Two more partners for edX in the past week
Georgetown and Wellesley join, will offer courses in fall
As many of edX’s first courses come to a close, the online learning initiative continues to grow. EdX spokesman Dan O’Connell told The Tech last week that edX had reached half a million unique registrants. Yesterday edX announced its newest partner, Georgetown University, which joins just on the heels of Wellesley College, whose own addition to the list of “X Universities” was announced last week. Wellesley is the first liberal arts college to join edX.
Both Georgetown and Wellesley will begin offering courses via edX next fall, as will the University of Texas perhaps as soon as next summer, according to O’Connell. Next spring, Harvard, MIT, and UC Berkeley will be offering 15 to 20 courses, including edX’s first courses in the humanities. Seven of the nine courses edX currently offers are in computer science or electrical engineering.
For most of the courses on edX, hardly an hour passes without a new thread appearing on the discussion board. The students who post include Massachusetts middle school students, Kazakhastani undergraduates, and 60-year-old corporate managers. On the forums, they share solutions after exams, report errors and glitches, compare grades, complain about the background music in course videos, advertise Facebook groups, express their thanks, and tell jokes (“metal bands are so 1980s” gets 26 upvotes on 3.091x Introduction to Solid-State Chemistry).
It’s not surprising that edX students are also aware of other platforms that offer free massive open online courses, often comparing them with edX. User lucaspottersky praised edX’s forum UI above Coursera’s, for example, while nagalman says that “after 6.00x, I am going back to Udacity.” The artificial intelligence class received feedback from contik32. “If you have problems developing proper solutions providing proper diagnostics output, I suggest you to consult your colleagues at Princeton University (CS dept) who managed to provide excellent diagnostics for their grader at Coursera.”
The first edX course to finish was CS169.1x, the first half of BerkeleyX’s Software as a Service class, which is taught by Armando Fox ’90 and David Patterson. The edX course attracted about 30,000 registrants, but only about 3,000 students stayed and passed, according to Fox, who says that 10 percent is a common passing rate for MOOCs. Those who passed CS169.1x have received free certificates from edX. Their performance was comparable to that of Berkeley students, Fox said.
Before Berkeley joined edX, CS169.1 was offered three times on Coursera, with a class size of between 20,000 and 50,000 in each iteration. Coursera, which launched its first course six months before edX, boasts 33 university partners, over two million registered students, and 208 courses representing a much wider range of topics than edX. But Berkeley chose to join edX, which “reflects the fact that edX and UC Berkeley have similar values,” such as a commitment to an open platform, Fox wrote in an email to The Tech. “The founders of Coursera and Udacity are close colleagues of ours and we wish them success, but as an institution we felt the alignment of goals was better with edX, and the risk of stumbling (over 90 percent of startups end up exiting differently than expected) was lower,” he added. “I think it will be a very successful collaboration.”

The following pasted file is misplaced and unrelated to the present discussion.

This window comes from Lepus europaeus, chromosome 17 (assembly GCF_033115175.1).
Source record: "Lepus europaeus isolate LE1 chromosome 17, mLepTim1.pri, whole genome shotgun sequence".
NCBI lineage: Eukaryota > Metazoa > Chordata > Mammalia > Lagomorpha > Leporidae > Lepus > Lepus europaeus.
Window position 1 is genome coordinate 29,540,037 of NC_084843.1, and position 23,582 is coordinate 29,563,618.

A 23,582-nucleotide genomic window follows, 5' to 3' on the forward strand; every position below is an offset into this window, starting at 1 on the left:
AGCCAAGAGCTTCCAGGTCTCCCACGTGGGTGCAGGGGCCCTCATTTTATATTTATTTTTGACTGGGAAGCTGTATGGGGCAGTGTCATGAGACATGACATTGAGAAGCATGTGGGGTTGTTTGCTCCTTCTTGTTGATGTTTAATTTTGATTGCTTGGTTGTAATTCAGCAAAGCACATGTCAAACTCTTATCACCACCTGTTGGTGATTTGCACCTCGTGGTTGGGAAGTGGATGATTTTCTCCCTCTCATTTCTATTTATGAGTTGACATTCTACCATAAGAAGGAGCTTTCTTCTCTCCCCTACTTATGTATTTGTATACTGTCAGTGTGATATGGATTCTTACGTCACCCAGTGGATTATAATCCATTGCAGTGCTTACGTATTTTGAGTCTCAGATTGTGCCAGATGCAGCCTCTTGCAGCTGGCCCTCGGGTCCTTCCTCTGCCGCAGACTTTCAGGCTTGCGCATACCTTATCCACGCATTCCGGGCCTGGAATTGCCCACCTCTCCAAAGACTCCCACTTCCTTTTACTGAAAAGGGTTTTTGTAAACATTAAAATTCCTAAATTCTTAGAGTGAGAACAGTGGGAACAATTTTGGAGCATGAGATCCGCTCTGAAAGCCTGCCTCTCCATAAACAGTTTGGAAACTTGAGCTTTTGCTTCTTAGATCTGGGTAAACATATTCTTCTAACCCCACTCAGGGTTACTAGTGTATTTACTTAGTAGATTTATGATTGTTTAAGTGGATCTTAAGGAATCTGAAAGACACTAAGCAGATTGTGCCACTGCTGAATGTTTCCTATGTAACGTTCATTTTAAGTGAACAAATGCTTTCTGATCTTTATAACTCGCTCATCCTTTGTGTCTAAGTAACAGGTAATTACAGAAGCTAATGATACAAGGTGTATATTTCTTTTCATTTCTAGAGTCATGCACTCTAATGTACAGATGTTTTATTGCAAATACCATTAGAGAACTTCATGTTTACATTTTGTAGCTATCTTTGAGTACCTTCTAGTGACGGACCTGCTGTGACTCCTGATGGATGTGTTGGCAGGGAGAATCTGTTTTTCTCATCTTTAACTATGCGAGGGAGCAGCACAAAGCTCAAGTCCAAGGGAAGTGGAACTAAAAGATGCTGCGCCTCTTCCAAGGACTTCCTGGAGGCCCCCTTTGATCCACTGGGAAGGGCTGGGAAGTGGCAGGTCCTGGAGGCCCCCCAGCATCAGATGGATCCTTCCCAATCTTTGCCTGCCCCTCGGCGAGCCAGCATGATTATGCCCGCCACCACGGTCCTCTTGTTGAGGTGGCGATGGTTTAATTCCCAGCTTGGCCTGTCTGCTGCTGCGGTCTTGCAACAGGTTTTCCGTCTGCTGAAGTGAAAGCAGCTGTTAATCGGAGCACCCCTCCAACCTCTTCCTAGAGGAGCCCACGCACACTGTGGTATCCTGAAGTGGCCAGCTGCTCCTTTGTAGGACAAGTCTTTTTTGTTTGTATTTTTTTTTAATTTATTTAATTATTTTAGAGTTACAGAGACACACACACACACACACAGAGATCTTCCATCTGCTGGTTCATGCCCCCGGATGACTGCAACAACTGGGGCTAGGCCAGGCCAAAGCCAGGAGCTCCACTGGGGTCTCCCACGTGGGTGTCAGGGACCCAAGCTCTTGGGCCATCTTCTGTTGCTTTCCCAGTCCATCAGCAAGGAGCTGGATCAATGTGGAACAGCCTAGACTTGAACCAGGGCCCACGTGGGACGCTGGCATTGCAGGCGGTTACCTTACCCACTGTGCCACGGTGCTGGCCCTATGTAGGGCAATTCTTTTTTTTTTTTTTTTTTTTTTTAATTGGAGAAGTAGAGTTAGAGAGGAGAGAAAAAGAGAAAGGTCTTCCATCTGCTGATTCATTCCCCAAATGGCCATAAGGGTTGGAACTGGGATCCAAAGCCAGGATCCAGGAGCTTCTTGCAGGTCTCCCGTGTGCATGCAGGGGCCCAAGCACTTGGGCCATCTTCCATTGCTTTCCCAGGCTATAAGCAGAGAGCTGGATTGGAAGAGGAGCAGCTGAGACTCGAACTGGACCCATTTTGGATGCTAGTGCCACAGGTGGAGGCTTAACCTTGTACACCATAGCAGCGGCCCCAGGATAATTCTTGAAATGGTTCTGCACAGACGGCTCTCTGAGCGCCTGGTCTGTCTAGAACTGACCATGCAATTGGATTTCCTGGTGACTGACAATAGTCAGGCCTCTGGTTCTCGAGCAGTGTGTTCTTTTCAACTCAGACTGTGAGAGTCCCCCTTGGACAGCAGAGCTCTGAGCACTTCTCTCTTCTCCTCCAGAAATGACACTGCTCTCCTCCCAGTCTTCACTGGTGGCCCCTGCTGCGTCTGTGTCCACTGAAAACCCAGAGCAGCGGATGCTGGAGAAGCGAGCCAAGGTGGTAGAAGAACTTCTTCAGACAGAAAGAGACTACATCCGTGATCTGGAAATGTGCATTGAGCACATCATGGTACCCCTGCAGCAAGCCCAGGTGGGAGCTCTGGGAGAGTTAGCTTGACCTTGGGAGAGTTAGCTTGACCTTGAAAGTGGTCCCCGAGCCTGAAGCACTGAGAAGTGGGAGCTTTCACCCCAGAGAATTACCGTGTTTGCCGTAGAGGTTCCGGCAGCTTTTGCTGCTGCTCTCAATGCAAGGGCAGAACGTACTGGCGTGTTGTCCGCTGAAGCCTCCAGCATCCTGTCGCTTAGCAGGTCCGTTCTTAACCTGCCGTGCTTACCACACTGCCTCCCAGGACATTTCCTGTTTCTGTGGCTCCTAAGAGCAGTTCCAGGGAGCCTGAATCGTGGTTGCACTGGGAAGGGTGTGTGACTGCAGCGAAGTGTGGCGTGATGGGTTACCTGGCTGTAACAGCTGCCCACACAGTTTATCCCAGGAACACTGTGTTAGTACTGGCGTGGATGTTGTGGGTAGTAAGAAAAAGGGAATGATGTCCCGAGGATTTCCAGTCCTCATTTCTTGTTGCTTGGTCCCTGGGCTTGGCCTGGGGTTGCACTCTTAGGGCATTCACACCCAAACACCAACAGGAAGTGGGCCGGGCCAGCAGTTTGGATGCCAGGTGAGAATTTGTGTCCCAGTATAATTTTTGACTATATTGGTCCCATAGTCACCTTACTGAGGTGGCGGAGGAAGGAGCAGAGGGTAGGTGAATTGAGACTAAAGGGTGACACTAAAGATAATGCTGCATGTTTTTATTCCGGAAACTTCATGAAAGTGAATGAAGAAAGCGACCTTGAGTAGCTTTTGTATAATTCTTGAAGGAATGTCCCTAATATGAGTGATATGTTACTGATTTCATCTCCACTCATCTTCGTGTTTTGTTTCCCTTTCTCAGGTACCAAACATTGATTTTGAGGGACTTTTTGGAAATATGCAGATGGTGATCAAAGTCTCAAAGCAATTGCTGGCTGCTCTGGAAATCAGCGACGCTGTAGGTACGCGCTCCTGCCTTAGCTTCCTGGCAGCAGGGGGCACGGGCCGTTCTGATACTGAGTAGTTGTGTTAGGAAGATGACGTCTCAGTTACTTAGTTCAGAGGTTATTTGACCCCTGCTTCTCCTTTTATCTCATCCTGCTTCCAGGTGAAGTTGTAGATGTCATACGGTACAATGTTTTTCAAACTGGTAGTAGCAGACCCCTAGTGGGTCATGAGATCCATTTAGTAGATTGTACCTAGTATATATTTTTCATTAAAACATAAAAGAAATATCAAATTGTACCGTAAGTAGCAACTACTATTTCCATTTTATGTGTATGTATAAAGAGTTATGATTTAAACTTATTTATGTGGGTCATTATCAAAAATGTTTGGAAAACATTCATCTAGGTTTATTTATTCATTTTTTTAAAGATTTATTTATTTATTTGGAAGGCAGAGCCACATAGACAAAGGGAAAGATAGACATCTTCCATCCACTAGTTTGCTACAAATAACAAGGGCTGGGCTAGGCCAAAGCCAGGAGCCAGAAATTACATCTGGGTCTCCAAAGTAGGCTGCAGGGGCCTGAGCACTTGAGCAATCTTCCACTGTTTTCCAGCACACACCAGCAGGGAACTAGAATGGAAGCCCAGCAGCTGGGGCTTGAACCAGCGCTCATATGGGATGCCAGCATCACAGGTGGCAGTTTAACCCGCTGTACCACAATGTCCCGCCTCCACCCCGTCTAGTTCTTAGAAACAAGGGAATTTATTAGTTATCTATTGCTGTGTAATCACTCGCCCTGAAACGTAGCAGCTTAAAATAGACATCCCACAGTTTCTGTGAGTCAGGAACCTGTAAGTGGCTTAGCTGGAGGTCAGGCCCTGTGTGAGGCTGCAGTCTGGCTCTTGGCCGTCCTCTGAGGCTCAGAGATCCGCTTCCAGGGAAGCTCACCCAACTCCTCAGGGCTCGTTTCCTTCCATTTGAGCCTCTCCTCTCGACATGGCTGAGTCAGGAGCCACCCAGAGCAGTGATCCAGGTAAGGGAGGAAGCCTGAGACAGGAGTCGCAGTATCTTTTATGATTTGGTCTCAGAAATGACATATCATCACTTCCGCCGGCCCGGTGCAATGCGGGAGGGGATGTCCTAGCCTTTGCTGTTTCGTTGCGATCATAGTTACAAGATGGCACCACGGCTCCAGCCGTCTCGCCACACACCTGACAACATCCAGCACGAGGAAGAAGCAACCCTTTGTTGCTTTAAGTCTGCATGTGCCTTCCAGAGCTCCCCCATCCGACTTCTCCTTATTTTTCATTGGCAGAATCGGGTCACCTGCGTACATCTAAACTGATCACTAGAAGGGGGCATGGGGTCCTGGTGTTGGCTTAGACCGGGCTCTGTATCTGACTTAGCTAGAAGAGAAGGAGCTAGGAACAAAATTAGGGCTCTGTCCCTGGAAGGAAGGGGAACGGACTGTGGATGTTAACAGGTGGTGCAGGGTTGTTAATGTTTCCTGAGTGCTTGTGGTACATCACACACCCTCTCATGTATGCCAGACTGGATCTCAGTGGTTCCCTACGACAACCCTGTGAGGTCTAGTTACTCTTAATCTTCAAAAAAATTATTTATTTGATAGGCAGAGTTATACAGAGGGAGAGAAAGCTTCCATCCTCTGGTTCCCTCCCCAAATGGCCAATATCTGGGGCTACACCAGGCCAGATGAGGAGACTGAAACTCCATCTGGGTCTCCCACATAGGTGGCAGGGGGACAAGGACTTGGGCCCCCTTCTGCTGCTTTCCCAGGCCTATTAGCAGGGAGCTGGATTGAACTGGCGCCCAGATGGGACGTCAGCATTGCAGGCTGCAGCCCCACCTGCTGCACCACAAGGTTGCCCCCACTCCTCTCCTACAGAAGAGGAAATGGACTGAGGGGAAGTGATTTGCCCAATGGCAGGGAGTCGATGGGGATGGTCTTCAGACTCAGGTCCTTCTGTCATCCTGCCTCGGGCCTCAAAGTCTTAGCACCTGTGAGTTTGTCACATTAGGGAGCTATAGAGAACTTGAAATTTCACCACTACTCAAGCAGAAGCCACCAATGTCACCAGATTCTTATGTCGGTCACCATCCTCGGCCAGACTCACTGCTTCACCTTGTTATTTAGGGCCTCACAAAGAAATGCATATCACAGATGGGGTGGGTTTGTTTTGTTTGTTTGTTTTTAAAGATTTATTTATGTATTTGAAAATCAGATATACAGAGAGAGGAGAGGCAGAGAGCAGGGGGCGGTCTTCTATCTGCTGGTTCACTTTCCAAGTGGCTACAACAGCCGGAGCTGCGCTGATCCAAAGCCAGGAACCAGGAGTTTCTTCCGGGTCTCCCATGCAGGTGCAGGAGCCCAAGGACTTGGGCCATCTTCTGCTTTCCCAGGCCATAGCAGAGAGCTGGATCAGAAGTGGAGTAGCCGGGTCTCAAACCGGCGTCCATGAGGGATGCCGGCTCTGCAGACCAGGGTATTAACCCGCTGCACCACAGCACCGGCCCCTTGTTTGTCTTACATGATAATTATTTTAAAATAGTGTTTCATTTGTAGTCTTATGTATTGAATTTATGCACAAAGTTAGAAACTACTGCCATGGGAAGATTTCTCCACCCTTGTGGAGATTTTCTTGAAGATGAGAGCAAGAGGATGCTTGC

One surprise from teaching his class online was the extent to which developing the online content enhanced the on-campus course. Berkeley students gave higher evaluations to the course after the instructors introduced reorganized lectures and wrote automatic graders of student code, which were necessary for the MOOC. The online format also allows instructors to collect data about student performance, which Fox plans to use to “polish and calibrate the questions for on-campus students.”
Berkeley’s residential Software as a Service course included both material on the edX platform and elements so far only possible in an on-campus course, like a team design project in which students work with customers from outside the university. Fox believes that this combination will be “a major use case at Berkeley and elsewhere for MOOC technologies” in the future. “At the moment it’s one that the MOOC startups do not seem to support.”
But Fox has not yet converted to the “flipped classroom,” though he is considering experimenting with it. Often touted as the future of education on college campuses, the flipped classroom model uses class time for discussions or problem-solving, leaving the introduction of new concepts (traditionally the domain of lectures) to online videos or reading to be completed outside of class. “I’ve had colleagues at Berkeley and elsewhere who tried it. Of the three most recent, one was a disaster, one was an unqualified success, and one turned out only OK.” Fox thinks that the effectiveness of the flipped classroom depends on the instructor and the students. One possibility for the future Fox suggested was offering both traditional and flipped formats simultaneously and letting students pick which class they wanted to take.
Perhaps one reason Fox continues to teach MOOCs is the impact they can have on students’ futures. He estimated that online versions of Software as a Service have changed “tens or hundreds” of lives for the better. “[They] now have better career opportunities by getting this instruction that would otherwise be unavailable to them.”